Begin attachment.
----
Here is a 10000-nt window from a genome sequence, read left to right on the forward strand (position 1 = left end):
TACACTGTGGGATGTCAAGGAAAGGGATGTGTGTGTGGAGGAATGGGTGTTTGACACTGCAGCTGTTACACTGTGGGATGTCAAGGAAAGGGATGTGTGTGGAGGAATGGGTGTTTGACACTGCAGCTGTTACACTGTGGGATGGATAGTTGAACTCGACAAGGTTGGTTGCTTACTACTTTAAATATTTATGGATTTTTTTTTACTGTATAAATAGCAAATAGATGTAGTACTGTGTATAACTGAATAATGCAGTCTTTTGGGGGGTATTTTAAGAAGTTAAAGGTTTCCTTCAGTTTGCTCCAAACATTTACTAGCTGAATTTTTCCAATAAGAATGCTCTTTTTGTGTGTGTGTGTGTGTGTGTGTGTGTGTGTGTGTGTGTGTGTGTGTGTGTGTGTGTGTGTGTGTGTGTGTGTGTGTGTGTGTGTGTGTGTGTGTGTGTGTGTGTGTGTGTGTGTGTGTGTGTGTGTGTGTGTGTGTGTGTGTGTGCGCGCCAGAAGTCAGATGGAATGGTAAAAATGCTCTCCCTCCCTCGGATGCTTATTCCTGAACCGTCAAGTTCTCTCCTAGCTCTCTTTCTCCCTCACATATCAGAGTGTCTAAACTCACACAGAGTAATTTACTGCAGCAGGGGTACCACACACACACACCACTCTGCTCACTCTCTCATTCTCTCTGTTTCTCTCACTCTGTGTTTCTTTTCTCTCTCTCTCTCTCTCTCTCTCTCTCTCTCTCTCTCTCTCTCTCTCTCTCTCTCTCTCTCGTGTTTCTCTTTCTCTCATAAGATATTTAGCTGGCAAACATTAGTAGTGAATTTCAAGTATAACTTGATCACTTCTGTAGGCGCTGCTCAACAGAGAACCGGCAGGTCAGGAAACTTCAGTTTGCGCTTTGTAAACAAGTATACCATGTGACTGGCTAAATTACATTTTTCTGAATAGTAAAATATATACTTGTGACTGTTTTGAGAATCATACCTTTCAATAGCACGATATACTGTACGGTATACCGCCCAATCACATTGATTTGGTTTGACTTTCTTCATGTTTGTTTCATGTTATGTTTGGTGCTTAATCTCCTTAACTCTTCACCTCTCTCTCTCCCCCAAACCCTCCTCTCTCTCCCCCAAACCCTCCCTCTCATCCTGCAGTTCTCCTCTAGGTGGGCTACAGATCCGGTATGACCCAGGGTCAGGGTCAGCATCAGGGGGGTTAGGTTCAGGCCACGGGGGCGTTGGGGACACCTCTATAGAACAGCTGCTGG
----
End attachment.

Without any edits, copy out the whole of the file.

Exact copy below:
Here is a 10000-nt window from a genome sequence, read left to right on the forward strand (position 1 = left end):
TACACTGTGGGATGTCAAGGAAAGGGATGTGTGTGTGGAGGAATGGGTGTTTGACACTGCAGCTGTTACACTGTGGGATGTCAAGGAAAGGGATGTGTGTGGAGGAATGGGTGTTTGACACTGCAGCTGTTACACTGTGGGATGGATAGTTGAACTCGACAAGGTTGGTTGCTTACTACTTTAAATATTTATGGATTTTTTTTTACTGTATAAATAGCAAATAGATGTAGTACTGTGTATAACTGAATAATGCAGTCTTTTGGGGGGTATTTTAAGAAGTTAAAGGTTTCCTTCAGTTTGCTCCAAACATTTACTAGCTGAATTTTTCCAATAAGAATGCTCTTTTTGTGTGTGTGTGTGTGTGTGTGTGTGTGTGTGTGTGTGTGTGTGTGTGTGTGTGTGTGTGTGTGTGTGTGTGTGTGTGTGTGTGTGTGTGTGTGTGTGTGTGTGTGTGTGTGTGTGTGTGTGTGTGTGTGTGTGTGTGTGTGTGTGCGCGCCAGAAGTCAGATGGAATGGTAAAAATGCTCTCCCTCCCTCGGATGCTTATTCCTGAACCGTCAAGTTCTCTCCTAGCTCTCTTTCTCCCTCACATATCAGAGTGTCTAAACTCACACAGAGTAATTTACTGCAGCAGGGGTACCACACACACACACCACTCTGCTCACTCTCTCATTCTCTCTGTTTCTCTCACTCTGTGTTTCTTTTCTCTCTCTCTCTCTCTCTCTCTCTCTCTCTCTCTCTCTCTCTCTCTCTCTCTCTCTCTCTCGTGTTTCTCTTTCTCTCATAAGATATTTAGCTGGCAAACATTAGTAGTGAATTTCAAGTATAACTTGATCACTTCTGTAGGCGCTGCTCAACAGAGAACCGGCAGGTCAGGAAACTTCAGTTTGCGCTTTGTAAACAAGTATACCATGTGACTGGCTAAATTACATTTTTCTGAATAGTAAAATATATACTTGTGACTGTTTTGAGAATCATACCTTTCAATAGCACGATATACTGTACGGTATACCGCCCAATCACATTGATTTGGTTTGACTTTCTTCATGTTTGTTTCATGTTATGTTTGGTGCTTAATCTCCTTAACTCTTCACCTCTCTCTCTCCCCCAAACCCTCCTCTCTCTCCCCCAAACCCTCCCTCTCATCCTGCAGTTCTCCTCTAGGTGGGCTACAGATCCGGTATGACCCAGGGTCAGGGTCAGCATCAGGGGGGTTAGGTTCAGGCCACGGGGGCGTTGGGGACACCTCTATAGAACAGCTGCTGG